A SMELLY solution to identifying coronavirus outbreaks amongst people without symptoms being uncovered more quickly is being tested in Colchester.

A Government project launched in June is successfully detecting traces of Covid-19 in wastewater flushed away down sinks, toilets and drains.

If traces are found then information is shared with NHS Test and Trace which can given a clearer picture of infection rates by identifying where there are high numbers, particularly for asymptomatic carriers and before people start showing symptoms.

Testing is now taking place at the Anglia Water site in Colchester - one of just five places in the East to benefit from the scheme.

Defra, the Environment Agency and the Joint Biosecurity Centre (JBC) are collaborating on the English programme and chairing a UK-wide group to ensure coordination between Scottish Government, Welsh Government and academic projects. The testing is being led by the Environment Agency’s Starcross laboratory in Exeter.

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Sewage has been monitored for viruses such as Norovirus and Hepatitis for some ten years and similar skills are now being used during the pandemic.

Environment Secretary George Eustice said: “This is a significant step forward in giving us a clearer idea of infection rates both nationally and locally, particularly in areas where there may be large numbers of people who aren’t showing any symptoms and therefore aren’t seeking tests.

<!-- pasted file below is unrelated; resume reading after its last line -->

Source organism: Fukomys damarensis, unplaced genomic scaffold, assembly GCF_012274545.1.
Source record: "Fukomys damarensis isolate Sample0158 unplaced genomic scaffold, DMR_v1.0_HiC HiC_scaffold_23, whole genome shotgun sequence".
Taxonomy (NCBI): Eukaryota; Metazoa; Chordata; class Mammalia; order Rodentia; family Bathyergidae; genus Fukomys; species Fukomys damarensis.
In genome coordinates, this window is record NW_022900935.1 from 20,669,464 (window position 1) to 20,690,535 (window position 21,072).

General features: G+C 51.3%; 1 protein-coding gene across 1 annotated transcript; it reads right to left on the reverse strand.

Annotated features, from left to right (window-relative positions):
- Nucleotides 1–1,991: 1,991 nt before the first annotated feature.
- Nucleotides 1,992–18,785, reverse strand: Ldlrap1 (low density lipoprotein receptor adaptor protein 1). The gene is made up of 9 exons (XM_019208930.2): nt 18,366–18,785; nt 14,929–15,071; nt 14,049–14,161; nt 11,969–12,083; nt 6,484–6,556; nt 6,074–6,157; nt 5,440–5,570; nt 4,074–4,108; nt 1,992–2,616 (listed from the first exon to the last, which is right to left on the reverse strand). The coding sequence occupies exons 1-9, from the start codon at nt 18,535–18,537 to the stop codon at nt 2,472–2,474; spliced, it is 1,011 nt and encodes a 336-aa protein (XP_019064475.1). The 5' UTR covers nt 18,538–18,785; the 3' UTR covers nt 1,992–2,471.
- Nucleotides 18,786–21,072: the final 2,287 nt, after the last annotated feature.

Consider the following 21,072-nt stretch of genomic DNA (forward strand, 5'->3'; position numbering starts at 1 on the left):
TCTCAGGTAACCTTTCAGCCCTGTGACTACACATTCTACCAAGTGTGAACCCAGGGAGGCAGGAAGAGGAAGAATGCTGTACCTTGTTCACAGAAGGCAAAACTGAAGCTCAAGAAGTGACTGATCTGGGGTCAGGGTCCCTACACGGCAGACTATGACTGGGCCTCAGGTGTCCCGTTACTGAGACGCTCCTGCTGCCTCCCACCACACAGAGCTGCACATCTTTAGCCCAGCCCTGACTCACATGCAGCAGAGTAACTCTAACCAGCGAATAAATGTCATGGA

“NHS Test and Trace is able to use the science to ensure local health leads are alerted and can take action.

“We are continuing to look at how this programme can be refined as one of the many measures we’re using to slow the spread of the virus and protect local communities.”

Health Secretary Matt Hancock added: “This initiative is just one example of how we are working across government and with local partners to find innovative, new ways to track the outbreak, slow the spread of the virus and save lives.


“Monitoring and sampling wastewater offers another tool to help us identify outbreaks early on – helping NHS Test and Trace and local authorities target hotspots quickly and effectively.

“As we see an increase in cases across the country, it remains vitally important that everyone continues to follow Hands, Face and Space, gets a test and self-isolates if they display any Covid-19 symptoms and follows the advice of NHS Test and Trace.”

Emma Howard Boyd, Chair of the Environment Agency, said: “Sewage is a rich source of information about community health.

“I recently visited Starcross laboratory and saw the testing, monitoring and analysis carried out by the Environment Agency’s wastewater experts.

“I was inspired by their collaborative approach with academics, industry and government to help provide an early warning system for local coronavirus outbreaks.”